Khalvashi, who now lives in Germany, alleges that he was forced to sell the property and flee the country. Since 2006, the station has been controlled by business interests close to Saakashvili.
Rustavi-2 also owns the smaller station Mze, which was launched in 2003 by businessman Vano Chkhartishvili. Chkhartishvili announced this week that he would also file a legal challenge to regain control of Mze. Although the station has been apolitical since 2006, Chkhartishvili says he would like to restore it to its previous stature.
Similar situations could be played out in the coming months regarding the ownership of many regional Georgian television stations. Many former owners allege the stations were illegally taken over by Georgian Public Broadcasting during Saakashvili's time in power.
Does PIK Have A Future?
Meanwhile, the Russian-language PIK television's silent protest on October 15 was intended to draw attention to the fact that Georgian Public Broadcasting, which funds PIK and arranges for its distribution, had pulled the channel from its satellite. In addition, journalists say their September salaries were delayed, although the arrears have apparently been paid.
"We are asking these questions: why, without explaining the reasons, has PIK disappeared from the satellite? And why are their no guarantees that we will receive our salaries next month?" PIK news director Yekaterina Kotrikadze explained to RFE/RL's Echo of the Caucasus.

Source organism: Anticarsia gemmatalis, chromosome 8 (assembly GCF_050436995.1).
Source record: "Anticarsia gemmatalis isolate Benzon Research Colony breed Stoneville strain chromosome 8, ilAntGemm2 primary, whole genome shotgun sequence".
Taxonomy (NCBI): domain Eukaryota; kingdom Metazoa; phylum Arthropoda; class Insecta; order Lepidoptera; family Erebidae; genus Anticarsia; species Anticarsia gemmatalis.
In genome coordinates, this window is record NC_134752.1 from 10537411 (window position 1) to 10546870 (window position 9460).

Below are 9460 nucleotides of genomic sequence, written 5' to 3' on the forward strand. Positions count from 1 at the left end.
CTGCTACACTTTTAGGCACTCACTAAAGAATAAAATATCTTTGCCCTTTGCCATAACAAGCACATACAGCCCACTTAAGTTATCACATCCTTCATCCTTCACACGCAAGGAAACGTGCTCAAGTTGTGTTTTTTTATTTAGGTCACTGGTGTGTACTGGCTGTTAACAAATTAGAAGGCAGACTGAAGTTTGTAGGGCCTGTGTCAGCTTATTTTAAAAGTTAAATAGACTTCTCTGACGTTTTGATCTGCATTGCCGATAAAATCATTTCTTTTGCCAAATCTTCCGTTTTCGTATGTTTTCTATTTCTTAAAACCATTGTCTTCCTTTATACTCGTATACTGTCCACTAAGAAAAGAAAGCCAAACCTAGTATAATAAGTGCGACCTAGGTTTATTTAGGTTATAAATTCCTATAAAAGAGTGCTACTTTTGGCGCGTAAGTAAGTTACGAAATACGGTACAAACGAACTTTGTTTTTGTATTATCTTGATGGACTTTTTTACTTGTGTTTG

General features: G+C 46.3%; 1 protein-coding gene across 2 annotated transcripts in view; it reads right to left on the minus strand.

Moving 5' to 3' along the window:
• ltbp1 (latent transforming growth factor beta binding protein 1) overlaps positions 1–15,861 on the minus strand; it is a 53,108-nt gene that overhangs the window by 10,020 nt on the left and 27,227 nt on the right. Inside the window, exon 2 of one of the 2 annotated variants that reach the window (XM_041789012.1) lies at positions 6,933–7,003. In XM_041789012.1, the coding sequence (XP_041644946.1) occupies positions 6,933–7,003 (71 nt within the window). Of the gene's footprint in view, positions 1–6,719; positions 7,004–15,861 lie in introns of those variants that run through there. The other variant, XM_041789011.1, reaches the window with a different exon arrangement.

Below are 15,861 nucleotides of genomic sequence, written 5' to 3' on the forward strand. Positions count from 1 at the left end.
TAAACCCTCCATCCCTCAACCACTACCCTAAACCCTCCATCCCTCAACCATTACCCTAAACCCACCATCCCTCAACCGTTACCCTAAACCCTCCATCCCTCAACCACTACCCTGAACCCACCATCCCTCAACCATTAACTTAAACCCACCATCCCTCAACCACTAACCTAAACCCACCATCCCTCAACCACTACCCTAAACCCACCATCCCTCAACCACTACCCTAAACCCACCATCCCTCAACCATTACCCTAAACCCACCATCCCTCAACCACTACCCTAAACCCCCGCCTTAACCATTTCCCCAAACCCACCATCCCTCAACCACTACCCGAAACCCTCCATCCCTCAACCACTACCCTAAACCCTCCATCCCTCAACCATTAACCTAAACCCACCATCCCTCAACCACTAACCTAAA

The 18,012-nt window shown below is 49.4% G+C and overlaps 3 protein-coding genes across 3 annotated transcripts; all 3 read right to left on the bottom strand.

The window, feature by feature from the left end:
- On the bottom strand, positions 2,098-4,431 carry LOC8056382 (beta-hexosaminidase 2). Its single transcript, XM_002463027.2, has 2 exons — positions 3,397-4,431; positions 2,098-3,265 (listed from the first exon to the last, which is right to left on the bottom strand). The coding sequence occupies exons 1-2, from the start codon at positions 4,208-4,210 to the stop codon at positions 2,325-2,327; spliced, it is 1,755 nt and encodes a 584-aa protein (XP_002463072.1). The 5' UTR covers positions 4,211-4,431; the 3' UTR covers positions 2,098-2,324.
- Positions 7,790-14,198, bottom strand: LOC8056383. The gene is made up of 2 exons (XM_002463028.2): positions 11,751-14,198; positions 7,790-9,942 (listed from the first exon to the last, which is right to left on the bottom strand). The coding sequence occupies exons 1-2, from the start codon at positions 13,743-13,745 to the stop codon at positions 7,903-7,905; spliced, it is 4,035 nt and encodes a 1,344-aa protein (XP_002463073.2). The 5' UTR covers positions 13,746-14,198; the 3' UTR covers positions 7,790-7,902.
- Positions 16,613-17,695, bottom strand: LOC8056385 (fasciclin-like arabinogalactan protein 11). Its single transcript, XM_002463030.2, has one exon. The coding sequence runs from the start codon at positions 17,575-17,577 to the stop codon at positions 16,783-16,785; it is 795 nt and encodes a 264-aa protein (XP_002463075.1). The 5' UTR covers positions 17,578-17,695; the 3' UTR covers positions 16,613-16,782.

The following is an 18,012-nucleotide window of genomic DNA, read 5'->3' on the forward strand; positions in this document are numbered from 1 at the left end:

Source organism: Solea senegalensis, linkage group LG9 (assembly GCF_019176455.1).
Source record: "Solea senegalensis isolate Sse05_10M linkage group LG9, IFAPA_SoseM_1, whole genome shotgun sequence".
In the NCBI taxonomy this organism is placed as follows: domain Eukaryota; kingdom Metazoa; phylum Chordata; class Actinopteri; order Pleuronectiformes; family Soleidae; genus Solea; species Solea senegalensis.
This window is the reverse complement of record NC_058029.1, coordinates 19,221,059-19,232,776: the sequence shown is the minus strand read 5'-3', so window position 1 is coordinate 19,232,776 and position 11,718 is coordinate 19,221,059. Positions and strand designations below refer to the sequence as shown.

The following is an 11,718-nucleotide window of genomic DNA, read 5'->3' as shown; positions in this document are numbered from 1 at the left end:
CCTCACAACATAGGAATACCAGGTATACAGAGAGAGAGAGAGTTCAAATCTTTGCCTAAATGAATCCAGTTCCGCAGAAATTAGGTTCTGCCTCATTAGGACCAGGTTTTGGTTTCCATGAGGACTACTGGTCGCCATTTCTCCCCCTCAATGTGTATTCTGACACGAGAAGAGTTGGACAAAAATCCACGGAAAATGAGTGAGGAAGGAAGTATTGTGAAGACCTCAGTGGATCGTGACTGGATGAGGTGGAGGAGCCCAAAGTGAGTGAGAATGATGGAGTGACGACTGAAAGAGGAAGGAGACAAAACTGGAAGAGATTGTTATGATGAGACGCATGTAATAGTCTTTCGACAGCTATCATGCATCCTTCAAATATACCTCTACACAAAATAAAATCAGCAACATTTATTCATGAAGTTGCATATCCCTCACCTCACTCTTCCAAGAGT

"No one can legally tear up our contracts, considering that all PIK employees are meeting their obligations and they were not warned that the station would be closed. And finally, we simply do not understand why the channel might be closed down -- there is no reason for it."
PIK, which was launched in January 2010, was intended to counter pro-Moscow reporting about Georgia. It broadcasts throughout the Caucasus and the European part of Russia. However, it has been widely criticized -- including by Ivanishvili -- for its blanket anti-Russian views and for its uncritical support of Saakashvili.
PIK senior editor Nicholas Clayton acknowledged in his blog that "we likely could have done a better job in respecting the line between the Georgian government and the ruling party -- a line the government itself regularly blurred."
Independent media analyst Zviad Koridze says there is no need for Georgian taxpayers to support a channel with PIK's mission. "This channel is purely propagandistic -- created to propagandize Georgian policies in Russia and to show how strong and good we are," he says.
"Such television should not exist on state money. Public money shouldn't be used for such projects, which are obvious losers politically and as businesses and as media."
Koridze notes that Georgian Public Broadcasting as a whole is notoriously opaque in terms of its management and its finances. He sees the new attitude toward PIK as just the first step in a general reexamination of the holding, which also controls Georgia's First Channel and Second Channel.
[Disclosure: RFE/RL's Echo of the Caucasus broadcast its weekly "Free Talk" program on PIK until January 2012, and former RFE/RL Georgian Service Director Robert Parsons was the station's first director.]
RFE/RL's Echo of the Caucasus correspondent Temuri Kiguradze contributed to this report
Copyright (c) 2012. RFE/RL, Inc. Reprinted with the permission of Radio Free Europe/Radio Liberty, 1201 Connecticut Ave., N.W. Washington DC 20036.